When God Takes the Life of Good Men


One of the most important lessons in life that every mothers child needs to learn is the fact that just because something doesn’t make sense to us, doesn’t mean that it doesn’t make sense.  Life may in fact be full of mysteries, questions, and enigmas, but only for us.  Ultimately, there is no such thing as “the unknown” because there is no mystery before the eyes of the Lord.  The Psalmist wrote in Psalm 147:5, “Great is our Lord, and of great power: his understanding is infinite.” 

One of the greatest struggles that confront many people, is when good men, (as we know good) seem to die contrary to sensible rhyme or reason.  Furthermore, our confusion seems to be exacerbated when young people die beyond our sense of cosmic fairness and justice. 

Recently, the Lord called home a brother, friend, and firebrand for the gospel; and nothing from the realm of our natural sense made sense.  Jimmy was a man on fire for the Lord, and drinking spiritual gasoline as fast as he could.  I look forward to a time in glory when we are praising the Lord for His Salvation in our lives, and Jimmy gives his testimony for all the saints to hear.  He was truly a Saul to Paul conversion, (minus the blinding light, and voice from heaven.)  Three years ago, I stood on his front porch one evening and listened to him tell me and another man, as kindly as a man of the world could, “I’m not saved, and if I ever want to be, you’ll be the first to know.”   Praise the Lord, within a year, Jimmy was letting me know.  Without going into all the details of his story, the Lord worked in Jimmy’s life and drew him to the place of life-changing, soul-saving faith; and for the last two years, everyone in earshot would know about it.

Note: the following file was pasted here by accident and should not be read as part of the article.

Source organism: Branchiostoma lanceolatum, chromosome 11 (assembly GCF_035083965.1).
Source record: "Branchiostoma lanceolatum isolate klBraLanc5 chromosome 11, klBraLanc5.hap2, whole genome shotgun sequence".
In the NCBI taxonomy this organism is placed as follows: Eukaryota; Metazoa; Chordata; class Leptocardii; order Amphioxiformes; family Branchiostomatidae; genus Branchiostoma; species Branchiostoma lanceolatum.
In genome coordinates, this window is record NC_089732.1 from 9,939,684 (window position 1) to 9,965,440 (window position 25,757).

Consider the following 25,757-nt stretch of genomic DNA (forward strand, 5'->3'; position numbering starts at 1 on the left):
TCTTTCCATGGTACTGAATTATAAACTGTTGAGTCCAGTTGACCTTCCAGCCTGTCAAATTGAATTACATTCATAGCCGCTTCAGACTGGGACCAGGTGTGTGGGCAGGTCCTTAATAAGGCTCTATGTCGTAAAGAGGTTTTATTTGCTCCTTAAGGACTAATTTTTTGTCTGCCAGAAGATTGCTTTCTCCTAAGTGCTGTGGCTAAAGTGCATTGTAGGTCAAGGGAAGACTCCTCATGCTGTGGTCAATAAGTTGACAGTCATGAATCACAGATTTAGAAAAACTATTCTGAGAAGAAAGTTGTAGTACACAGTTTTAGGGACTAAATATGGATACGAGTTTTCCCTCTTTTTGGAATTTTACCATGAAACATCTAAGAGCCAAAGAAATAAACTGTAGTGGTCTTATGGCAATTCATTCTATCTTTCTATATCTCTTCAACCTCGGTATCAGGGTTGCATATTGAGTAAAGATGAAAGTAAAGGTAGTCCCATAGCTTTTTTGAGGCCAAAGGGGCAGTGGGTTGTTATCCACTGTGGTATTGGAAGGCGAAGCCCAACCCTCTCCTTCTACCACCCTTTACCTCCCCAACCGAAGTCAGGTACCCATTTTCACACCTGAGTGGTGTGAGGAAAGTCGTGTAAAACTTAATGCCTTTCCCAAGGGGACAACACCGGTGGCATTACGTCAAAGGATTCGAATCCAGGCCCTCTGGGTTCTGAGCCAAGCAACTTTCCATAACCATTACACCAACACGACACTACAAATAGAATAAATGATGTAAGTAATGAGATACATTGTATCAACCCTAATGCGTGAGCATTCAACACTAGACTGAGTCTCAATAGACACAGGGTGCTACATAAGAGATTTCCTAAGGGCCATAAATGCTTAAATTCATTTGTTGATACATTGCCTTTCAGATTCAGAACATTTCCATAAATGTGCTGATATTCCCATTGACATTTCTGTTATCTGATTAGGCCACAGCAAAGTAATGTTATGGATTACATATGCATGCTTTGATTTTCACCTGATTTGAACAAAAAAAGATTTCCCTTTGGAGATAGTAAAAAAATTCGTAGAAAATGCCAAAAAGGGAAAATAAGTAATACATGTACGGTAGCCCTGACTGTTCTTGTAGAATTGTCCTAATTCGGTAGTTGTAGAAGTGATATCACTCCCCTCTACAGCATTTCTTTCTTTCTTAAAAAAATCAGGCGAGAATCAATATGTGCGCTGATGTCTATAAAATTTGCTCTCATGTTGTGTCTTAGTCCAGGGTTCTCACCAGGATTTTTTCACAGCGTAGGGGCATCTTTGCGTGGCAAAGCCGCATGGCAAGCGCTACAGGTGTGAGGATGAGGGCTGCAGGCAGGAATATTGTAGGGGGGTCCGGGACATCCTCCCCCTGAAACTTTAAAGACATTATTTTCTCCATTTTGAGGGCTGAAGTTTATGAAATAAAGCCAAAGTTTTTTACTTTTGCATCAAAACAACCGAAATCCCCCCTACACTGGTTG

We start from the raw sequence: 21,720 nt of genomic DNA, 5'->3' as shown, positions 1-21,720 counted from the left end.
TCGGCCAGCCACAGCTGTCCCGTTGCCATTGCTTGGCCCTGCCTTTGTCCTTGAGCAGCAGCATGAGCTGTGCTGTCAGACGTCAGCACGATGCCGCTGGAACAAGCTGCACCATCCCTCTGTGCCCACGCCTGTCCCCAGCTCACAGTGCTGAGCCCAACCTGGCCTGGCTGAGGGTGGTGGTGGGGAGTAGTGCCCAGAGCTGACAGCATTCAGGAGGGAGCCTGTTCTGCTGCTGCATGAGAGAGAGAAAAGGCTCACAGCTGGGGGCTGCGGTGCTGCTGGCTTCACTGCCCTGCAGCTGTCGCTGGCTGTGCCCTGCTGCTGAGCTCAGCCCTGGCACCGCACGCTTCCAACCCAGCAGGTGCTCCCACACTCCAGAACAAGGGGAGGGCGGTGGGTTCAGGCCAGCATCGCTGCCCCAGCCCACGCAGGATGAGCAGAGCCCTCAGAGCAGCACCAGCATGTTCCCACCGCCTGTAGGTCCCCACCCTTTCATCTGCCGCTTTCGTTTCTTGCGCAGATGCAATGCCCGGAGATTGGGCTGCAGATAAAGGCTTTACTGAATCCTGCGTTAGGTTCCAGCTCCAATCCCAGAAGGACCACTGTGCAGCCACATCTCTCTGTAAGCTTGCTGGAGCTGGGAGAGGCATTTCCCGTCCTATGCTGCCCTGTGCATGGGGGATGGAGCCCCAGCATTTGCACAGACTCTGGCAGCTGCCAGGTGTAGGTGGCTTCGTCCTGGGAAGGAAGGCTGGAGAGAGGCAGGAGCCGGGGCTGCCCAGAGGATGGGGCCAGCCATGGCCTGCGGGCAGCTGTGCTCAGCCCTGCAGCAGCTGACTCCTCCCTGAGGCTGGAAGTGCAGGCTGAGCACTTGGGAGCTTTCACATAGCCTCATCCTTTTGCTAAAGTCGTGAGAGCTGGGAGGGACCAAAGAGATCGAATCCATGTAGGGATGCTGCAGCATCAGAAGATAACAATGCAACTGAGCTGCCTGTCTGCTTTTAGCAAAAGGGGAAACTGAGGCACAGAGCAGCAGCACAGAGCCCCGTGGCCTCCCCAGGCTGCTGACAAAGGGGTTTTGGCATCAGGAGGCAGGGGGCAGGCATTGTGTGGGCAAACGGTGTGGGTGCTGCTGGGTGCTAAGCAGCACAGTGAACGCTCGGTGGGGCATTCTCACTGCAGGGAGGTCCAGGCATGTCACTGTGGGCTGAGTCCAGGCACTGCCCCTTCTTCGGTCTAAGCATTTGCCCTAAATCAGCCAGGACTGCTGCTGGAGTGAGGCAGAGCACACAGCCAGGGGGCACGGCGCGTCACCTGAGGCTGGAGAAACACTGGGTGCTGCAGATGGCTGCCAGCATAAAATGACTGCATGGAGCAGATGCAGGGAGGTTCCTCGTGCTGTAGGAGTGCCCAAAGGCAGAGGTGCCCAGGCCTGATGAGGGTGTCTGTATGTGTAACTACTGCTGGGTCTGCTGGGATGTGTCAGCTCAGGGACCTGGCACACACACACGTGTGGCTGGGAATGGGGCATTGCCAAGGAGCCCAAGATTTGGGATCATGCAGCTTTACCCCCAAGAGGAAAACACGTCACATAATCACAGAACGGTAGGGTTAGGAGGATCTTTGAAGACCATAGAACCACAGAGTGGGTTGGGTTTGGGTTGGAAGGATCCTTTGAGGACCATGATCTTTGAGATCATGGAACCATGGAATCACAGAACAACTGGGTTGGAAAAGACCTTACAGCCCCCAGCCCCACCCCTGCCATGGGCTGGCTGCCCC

For two years, Jimmy gave his testimony every time he was asked and then some.  He began a pre-work Bible study, devotional time at his company at 6:00 a.m. and filled his break room with workers.  Many who had no interest in the Lord, or church, but because of the change in Jimmy couldn’t deny that there is something to this thing we call the gospel.  The Jimmy after Jesus, was so different from the Jimmy before Jesus, that when his new walk matched his new talk, people listened to him, and were drawn to him, and he was quick to point them to directly to the Lord.  Area churches began to call and ask Jimmy to come and speak.  He always loved and respected his pastor so much that Jimmy never took an invitation without “checking in.”    In short, the Lord saved a man, used the man . . . and then without a certified notice from heaven, called the man home. 

Things seemed to be going so well, this just didn’t make sense.

It was on par with the ten year old that I buried in the first year of my ministry; or the young woman who was trying to do all the right she knew to do whose life was taken, leaving behind a young husband and one year old daughter; or the traumatic exit of a teenage young man.  Sometimes a death does not make human sense.

Now the fact is that sometimes it does.  We do not ask questions when an out and out scoundrel dies.  We don’t ask questions when an elderly person dies.  We don’t really ask questions in scenarios that match our understanding.  We only seem to ask questions when our human sense of “justice” and “fairness” and “potential” are ignored by death.  However, the obvious truth is that there are reasons for death that go beyond these human senses.